Words, Words, Words.
I remember being invited to my first sleepover when I was ten years old. I was beyond excited – each moment was spent dancing, colouring and discussing the latest Babysitter’s Club book.
The next week, however, was one of the worst of my formative years.
One of my teachers, who was my sleepover buddy’s aunt, accused me of stealing my friend’s possessions. I had taken this enormous bag with me to the sleepover – my family’s overnight bag was akin to Mary Poppin’s famous carpetbag – and the upshot was that I was blamed when a couple of things went missing. I burst into tears, and my teacher, thinking they were tears of guilt, pressed further. Her most threatening statement was that she would put me on a lie detector at the police station. I was ten! I had never misbehaved at school, let alone stolen anything.
Her words, however, stayed with me for a long time. I felt like the word ‘thief’ was branded on me, alerting others to be wary.
I realise that my 10-year-old reaction was extreme, but, if the words of teachers and childhood friends can stay with us, then how much more lasting are the words of those closest to us?
Recently, I was in a relationship with a man who was very encouraging. He loved my personality, my profession, and my looks. With each encouraging word he said, my confidence and sense of self grew – to supermodel proportions! Soon though, my shininess wore off and, instead of seeing the things he loved, he began to see my flaws. At first, I was cute and intelligent; then, I was lazy and unfocused. He wanted me to change, to be more like him, and I let his words sink deep down. I was worthless in his eyes, and I was becoming worthless in my own. This is a dangerous road and, luckily, I had friends who helped me see sense.
I guess, deep down, I knew that his words were false. I understood, unequivocally, that God loved me – and not in a trite, Sunday-school-mantra kind of way. There’s that famous scene in Bridget Jones’s Diary where Mark tells Bridget that he likes her just as she is, flaws and all. That’s exactly how God feels about us – only on a much grander scale. It says clearly in the bible that nothing we do can separate us from His love. So who was this guy to tell me that I had to change to be more loveable?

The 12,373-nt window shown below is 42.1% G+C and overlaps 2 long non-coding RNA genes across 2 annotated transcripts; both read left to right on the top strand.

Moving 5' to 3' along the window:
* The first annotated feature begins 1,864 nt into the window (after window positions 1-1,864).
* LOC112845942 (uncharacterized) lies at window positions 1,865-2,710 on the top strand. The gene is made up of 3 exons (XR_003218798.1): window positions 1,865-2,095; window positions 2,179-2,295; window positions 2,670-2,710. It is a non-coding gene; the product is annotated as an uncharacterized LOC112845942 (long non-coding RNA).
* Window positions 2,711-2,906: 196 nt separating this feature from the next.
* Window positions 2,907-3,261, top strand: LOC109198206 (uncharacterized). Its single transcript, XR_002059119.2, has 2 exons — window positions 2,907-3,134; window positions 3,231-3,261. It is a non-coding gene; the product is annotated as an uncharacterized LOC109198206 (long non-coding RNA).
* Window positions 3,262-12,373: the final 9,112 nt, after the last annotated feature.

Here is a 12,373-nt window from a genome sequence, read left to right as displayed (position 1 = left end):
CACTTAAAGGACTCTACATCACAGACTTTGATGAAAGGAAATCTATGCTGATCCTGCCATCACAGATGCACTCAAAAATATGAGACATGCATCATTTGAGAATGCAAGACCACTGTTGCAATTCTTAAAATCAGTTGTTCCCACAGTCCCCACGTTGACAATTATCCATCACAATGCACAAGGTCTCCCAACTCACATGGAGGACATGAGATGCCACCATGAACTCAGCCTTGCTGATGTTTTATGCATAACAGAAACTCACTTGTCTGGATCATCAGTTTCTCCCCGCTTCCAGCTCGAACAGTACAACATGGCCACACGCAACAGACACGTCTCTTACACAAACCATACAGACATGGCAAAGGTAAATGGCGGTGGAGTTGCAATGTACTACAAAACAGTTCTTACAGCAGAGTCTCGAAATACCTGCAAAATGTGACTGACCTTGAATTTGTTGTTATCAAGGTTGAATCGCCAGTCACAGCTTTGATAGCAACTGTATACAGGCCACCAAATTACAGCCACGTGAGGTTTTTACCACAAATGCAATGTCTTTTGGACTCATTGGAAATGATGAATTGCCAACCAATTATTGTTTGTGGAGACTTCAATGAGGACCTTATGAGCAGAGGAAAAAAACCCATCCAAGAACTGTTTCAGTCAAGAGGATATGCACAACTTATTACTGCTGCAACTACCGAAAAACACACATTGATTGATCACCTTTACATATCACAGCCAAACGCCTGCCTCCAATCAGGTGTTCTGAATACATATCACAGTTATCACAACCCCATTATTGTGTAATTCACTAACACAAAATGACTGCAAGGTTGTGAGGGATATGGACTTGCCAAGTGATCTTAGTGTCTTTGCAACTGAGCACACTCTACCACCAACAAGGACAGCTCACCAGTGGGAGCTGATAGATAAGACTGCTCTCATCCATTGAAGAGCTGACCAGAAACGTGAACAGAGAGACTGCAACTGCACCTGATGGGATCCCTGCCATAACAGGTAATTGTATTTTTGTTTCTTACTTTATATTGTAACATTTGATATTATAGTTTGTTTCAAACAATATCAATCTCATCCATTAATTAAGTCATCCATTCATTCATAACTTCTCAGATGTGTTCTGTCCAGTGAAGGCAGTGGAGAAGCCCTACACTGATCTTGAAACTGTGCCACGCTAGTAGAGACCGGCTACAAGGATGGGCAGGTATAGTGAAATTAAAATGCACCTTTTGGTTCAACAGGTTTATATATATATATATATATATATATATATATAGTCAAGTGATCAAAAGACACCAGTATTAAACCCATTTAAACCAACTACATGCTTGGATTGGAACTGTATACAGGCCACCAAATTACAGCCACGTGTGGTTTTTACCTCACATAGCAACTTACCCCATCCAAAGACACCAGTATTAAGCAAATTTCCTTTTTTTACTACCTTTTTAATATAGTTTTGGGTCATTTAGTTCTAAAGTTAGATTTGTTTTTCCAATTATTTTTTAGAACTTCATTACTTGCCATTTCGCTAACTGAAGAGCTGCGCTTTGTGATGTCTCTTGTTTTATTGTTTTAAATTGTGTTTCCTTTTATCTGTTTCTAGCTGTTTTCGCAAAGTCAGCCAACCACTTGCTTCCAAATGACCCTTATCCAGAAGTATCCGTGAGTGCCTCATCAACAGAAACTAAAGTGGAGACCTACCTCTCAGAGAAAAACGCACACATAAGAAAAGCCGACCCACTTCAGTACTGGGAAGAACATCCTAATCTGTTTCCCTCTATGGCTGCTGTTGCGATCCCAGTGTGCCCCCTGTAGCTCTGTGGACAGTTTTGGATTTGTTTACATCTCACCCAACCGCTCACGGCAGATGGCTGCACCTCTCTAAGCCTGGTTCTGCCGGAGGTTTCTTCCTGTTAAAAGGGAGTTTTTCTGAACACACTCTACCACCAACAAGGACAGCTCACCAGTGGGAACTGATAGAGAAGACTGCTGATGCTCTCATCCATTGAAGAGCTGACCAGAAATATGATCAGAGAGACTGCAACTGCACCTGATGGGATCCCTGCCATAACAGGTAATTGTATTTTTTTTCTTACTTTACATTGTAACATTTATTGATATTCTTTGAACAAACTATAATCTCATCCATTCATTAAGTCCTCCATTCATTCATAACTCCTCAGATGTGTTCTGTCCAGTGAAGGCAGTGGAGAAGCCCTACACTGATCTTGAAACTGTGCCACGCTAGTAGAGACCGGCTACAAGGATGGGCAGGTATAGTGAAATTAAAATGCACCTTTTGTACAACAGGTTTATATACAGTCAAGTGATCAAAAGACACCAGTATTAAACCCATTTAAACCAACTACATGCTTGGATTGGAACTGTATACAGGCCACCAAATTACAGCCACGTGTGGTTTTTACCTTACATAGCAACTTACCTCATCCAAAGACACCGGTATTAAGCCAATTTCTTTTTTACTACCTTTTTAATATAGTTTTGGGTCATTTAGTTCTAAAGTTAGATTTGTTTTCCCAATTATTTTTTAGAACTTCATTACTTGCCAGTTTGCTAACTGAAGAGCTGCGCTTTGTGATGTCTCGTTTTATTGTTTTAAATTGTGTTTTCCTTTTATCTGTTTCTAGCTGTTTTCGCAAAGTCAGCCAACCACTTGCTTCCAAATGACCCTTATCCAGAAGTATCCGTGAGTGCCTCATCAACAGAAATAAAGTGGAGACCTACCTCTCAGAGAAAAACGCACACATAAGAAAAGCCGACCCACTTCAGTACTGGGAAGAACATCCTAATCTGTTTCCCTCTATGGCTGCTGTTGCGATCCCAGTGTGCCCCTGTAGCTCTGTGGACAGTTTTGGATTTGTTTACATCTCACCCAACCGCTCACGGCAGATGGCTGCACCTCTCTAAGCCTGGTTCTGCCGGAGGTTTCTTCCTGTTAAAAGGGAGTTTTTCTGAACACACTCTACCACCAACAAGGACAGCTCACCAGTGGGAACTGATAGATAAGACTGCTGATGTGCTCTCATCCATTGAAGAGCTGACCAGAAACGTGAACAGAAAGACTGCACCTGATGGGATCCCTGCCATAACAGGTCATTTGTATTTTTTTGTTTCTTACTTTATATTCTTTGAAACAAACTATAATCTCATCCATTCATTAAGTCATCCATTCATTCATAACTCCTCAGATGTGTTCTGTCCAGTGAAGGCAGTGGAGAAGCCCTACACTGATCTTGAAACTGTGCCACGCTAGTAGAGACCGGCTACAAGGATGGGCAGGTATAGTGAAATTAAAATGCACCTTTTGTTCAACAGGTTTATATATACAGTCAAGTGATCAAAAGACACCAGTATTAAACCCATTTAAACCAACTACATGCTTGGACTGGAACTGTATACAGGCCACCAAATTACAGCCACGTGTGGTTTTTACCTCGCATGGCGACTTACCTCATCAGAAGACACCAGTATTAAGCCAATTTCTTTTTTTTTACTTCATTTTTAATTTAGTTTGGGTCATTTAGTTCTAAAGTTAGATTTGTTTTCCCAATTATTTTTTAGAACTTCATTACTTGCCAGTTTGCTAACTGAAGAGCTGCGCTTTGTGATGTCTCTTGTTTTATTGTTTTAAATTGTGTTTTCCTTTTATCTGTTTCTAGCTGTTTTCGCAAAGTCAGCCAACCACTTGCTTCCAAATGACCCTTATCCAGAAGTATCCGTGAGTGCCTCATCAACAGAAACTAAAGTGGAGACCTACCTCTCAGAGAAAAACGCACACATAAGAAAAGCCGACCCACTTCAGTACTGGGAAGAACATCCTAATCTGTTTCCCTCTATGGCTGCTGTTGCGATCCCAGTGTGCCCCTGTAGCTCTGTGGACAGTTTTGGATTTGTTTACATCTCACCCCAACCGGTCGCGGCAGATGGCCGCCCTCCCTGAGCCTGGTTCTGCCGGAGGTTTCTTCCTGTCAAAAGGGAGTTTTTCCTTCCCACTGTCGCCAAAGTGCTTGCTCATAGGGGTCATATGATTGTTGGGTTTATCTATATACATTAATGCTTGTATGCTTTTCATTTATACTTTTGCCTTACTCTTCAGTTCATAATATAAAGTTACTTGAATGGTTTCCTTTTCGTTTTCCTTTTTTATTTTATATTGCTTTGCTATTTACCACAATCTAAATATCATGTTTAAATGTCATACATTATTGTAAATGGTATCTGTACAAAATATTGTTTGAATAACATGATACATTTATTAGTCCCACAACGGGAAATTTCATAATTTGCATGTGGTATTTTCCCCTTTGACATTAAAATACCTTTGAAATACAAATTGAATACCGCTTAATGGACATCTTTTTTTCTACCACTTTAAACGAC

Even so, I found it difficult to forget the things he had said to me. Over time, they had become truths, rather than one man’s perspective.
In an attempt to help, a wise friend gave me two tasks to complete. Firstly, she told me to write down all the negative words he’d said, and rip them up. She explained that life was too short, and I had to let them go. Secondly, she said to write down any encouraging words people said to me, and that soon, the positive would outnumber the negative.
She was right on both accounts.
Ultimately, we all experience both positive and negative comments throughout our lives. If I asked you to recall the most negative thing someone had said to you, chances are you’d remember it word for word. Likewise, you would probably remember the positive just as vividly. We can’t control what others say to us and if we determine our self-worth based on others’ comments, we’ll either end up with an inflated ego or feeling worthless. The alternative is to ignore what the masses say, and to listen to the one who created us instead. And He thinks we’re invaluable.
Are there any words that you need to rip up?
Written by Jaime Ramsay
Photography by Elaine Kwok